US 1294742 A
Description (OCR text may contain errors)
E. L. WOLFF. METAL CASTING APPARATUS.
Patented Feb. 18, 1919.
2 SHEETSSHEEI I APPLICATION FILED AUGJ- 19H.
E. L. WOLFF.
METAL CASTING APPARATUS.
APPLICATION FILED AUGJ, I917.
Patented Feb. 18, 1919.
2 SHEETSSHEEI 2.
EDWARD L- WOLFE, or wArnnBunY, oonn'norrcu'r, nssrenon 'r'o SCQVILL MANUFAC- TUBING comm, or WATERBURY, comvncrrcur, A. oonronn'rron or corn NECTIGU'T.
Specification of Letters Patent.
Patented Feb. 118, '11 L9.
application filed August 4, 1917. Serial No. 184,406.
To all whom it may concern:
Be it known that I, EDWARD L. WOLFE, a citizen of the United States, residing at Waterbury, county of New Haven, and State of Connecticut, have invented certain new and useful Improvements in Metal- Casting Apparatus, fully described and represented in the following specification and the accompanying drawings, forming a part of the same. q j
This invention relates to certain improvements in apparatus for casting ingots, and is particularly applicable to casting ingots of brass, although it is not limited to casting such ingots.
In casting brassingots of the kind some- I times known in the art as billets, that is, in-
gots say of six to seven feet long and about seven to eight inches in diameter and of -circular cross-section, much difiiculty has been experienced in producing sound ingots. The economical working of the casting plant requires that the hot metal for the ingots be poured.- as rapidly as possible, the rapid- 1ty of the pourin being largely governed by the necessity o permitting foreign matter in the hot metal to rise through the metal in the mold and to prevent the trappin of gases in the metals The shrinkage w ich necessarily occurs, however, produces piping, the pipes frequently extending a long distance into the ingot. This occasions considerable loss as before the ingot can be subjected to subsequent manufacturing processes a considerable portion of it has to be trimmed off. In the practical. art such ingots or billets are cast by hand, that is, the metal is poured from a furnace or ladle into the molds by a skilled workman or caster. In the accepted practical method the hot metal is poured into the mold as rapidly as is consistent with the rise of the impurities through the hot metal and the avoidance of trapping of gases until the molds have been snfliciently lled. The ouring is then stopped and the ingot alowed to shrink. As it shrinks, a cavity or pipe forms in the top. The workman then scrapes the top of the hot metal to clean the cavity, and pours in more hot metal When the pipe that has beenformed is filled, he stops pouring and the ingot is again allowed to shrink until another pipe forms. The top is again cleaned and the pipe again filled, and this process is carried on until the ingot is completed. This method is slow on account of the interruption of the delivery of the metal for the shrinkage and the scraping, and, furthermore, the character of the ingot obtained depends largely on the judgment of the individual workman.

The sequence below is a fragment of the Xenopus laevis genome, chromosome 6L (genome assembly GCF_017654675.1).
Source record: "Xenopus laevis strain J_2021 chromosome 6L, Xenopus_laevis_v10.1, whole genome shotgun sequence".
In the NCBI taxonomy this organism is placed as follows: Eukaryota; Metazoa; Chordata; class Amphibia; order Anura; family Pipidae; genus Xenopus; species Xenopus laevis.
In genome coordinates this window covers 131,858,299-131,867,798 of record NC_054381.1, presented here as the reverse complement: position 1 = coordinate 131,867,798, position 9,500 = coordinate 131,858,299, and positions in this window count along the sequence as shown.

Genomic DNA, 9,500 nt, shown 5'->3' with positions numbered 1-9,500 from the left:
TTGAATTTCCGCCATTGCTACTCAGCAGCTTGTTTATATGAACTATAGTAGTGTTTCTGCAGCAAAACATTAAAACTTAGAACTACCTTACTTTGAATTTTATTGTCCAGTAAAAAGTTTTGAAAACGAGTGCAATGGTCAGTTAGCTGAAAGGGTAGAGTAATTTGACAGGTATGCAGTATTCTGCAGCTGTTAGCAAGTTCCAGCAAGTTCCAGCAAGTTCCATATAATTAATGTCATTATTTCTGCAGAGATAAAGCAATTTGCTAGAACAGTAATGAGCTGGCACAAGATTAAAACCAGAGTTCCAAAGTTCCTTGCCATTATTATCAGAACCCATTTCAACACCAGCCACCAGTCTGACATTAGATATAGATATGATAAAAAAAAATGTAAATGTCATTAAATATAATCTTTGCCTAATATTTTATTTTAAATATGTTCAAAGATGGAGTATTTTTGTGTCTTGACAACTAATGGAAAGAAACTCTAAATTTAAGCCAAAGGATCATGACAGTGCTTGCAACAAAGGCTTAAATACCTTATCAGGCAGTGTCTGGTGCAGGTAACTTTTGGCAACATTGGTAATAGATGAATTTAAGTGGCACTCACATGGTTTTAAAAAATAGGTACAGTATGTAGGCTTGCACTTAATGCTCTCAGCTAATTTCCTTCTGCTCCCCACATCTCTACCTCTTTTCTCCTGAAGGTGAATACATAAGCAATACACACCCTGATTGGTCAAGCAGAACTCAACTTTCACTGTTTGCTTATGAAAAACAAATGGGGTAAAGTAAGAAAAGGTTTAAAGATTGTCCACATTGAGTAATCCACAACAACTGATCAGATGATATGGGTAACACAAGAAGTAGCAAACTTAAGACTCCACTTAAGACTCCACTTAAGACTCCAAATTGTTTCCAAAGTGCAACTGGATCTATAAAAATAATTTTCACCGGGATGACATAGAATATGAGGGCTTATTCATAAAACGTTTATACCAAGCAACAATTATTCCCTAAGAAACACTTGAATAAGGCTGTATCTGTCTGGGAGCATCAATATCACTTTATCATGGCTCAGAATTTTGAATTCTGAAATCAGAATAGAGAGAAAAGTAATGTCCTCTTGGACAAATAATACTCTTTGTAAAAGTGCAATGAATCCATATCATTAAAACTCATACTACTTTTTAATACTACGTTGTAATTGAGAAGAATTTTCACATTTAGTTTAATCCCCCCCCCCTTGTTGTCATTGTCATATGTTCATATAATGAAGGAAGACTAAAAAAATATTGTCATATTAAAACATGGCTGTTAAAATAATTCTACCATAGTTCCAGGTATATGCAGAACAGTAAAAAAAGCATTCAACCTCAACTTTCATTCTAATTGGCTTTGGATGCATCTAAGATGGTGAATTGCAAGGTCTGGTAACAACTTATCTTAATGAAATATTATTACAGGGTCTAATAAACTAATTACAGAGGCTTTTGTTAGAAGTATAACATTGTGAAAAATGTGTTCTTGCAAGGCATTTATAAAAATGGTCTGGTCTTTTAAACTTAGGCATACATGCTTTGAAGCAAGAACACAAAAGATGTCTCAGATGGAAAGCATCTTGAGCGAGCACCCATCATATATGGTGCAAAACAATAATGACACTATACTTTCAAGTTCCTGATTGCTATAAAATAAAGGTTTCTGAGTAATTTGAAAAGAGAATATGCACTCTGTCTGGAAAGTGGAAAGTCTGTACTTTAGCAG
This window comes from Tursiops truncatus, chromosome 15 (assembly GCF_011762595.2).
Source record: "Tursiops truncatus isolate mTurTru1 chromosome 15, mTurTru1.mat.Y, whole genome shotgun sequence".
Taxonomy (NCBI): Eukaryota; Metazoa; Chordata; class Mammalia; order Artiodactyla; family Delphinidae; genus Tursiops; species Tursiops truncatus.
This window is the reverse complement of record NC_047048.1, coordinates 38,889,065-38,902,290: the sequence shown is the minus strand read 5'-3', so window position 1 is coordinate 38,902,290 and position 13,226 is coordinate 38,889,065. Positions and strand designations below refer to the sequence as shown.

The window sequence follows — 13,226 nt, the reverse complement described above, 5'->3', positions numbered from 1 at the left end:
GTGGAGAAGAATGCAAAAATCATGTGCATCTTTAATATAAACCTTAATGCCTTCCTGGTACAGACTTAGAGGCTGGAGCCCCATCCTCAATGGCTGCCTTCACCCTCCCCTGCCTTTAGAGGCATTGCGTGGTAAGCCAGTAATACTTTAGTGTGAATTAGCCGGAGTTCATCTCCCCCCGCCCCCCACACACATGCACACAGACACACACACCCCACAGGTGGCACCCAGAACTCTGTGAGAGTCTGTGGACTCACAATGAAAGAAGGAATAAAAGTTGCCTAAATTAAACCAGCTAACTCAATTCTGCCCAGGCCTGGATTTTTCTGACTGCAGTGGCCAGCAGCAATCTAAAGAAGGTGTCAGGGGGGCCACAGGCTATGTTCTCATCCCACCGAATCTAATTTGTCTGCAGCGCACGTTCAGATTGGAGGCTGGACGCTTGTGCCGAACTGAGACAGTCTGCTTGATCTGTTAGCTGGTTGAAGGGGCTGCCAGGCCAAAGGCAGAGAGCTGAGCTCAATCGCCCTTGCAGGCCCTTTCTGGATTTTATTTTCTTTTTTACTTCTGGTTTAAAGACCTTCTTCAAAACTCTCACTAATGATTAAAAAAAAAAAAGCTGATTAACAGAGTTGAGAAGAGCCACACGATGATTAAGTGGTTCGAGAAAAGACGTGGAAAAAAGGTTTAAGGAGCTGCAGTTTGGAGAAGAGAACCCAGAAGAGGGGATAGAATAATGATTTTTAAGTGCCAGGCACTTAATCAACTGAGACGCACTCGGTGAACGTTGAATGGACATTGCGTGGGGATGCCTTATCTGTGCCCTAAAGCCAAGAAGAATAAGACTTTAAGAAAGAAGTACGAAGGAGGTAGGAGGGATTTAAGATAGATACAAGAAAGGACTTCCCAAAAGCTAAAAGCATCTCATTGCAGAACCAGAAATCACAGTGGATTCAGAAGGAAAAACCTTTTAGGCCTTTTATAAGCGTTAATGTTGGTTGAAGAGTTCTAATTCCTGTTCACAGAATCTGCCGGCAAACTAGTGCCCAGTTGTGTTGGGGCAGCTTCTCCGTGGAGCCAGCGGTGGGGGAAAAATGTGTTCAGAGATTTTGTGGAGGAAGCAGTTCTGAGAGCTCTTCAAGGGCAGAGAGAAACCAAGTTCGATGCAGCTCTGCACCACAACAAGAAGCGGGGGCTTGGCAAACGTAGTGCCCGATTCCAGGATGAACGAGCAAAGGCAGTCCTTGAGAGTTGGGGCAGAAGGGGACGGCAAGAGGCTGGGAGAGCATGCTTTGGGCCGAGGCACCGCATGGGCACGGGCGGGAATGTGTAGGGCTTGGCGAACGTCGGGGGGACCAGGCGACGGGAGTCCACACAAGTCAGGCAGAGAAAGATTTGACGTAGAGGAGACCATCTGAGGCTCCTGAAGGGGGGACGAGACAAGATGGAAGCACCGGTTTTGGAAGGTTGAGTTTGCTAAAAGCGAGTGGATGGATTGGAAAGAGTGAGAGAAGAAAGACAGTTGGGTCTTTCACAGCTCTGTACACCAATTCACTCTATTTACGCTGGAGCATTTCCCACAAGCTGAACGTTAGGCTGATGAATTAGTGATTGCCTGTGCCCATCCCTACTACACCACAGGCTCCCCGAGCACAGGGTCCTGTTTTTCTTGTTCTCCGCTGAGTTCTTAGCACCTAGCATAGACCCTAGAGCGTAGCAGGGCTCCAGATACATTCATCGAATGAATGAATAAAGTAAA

i This invention consists in the provision of means whereby hot metal is continuously poured from the container, the hot metal being delivered to the mold at a rapid rate until the major portion of the ingot is formed, the rate of delivery being then changed so that the ingot is c'ompletedby delivering hot metal to the mold at a rate which willcompensate for the shrinkage.
More specifically the invention consists in an improved cup or strainer for. delivering metal to ingot molds which is provided with means for delivering the metal to the ingot mold at varying rates.
The invention further consists in certain features of construction which will be hereinafter pointed out andthen fully described.
Referring to the accompanying drawings Figure 1 represents in vertical section a mold for casting ingots, such as has been referredto, the mold being of the ordinary two-part type and being provided with one form of improved cup or strainer.
Fig. 2 is a detail view illustrating thev construction shown in Fig. 1 but showing the operation of the construction after the rate of delivery has been changed.
Fig. 3 is a plan of the cup or strainer construction shown in Fig. 1 with certainparts broken away.
Figs. 4 and 5 illustrate a modified form of construction for carrying the invention into eflect.
Figs. 6 and 7 represent in vertical section and plan respectively another form of construction for carrying the invention into efiect.
Fig. 8 illustrates the operation of the construction shown inFig. 6 after the rate of delivery has been changed.
Figs. 9, 10 and 11 are views similar to Figs. 6, 7 and 8 but showing another form of construction which may be employed for carrying the invention into efiect.
Fig. 12 represents in vertical cross-section the top of a completed ingot and mold illustrating the piping which it is the purpose of this invention to avoid.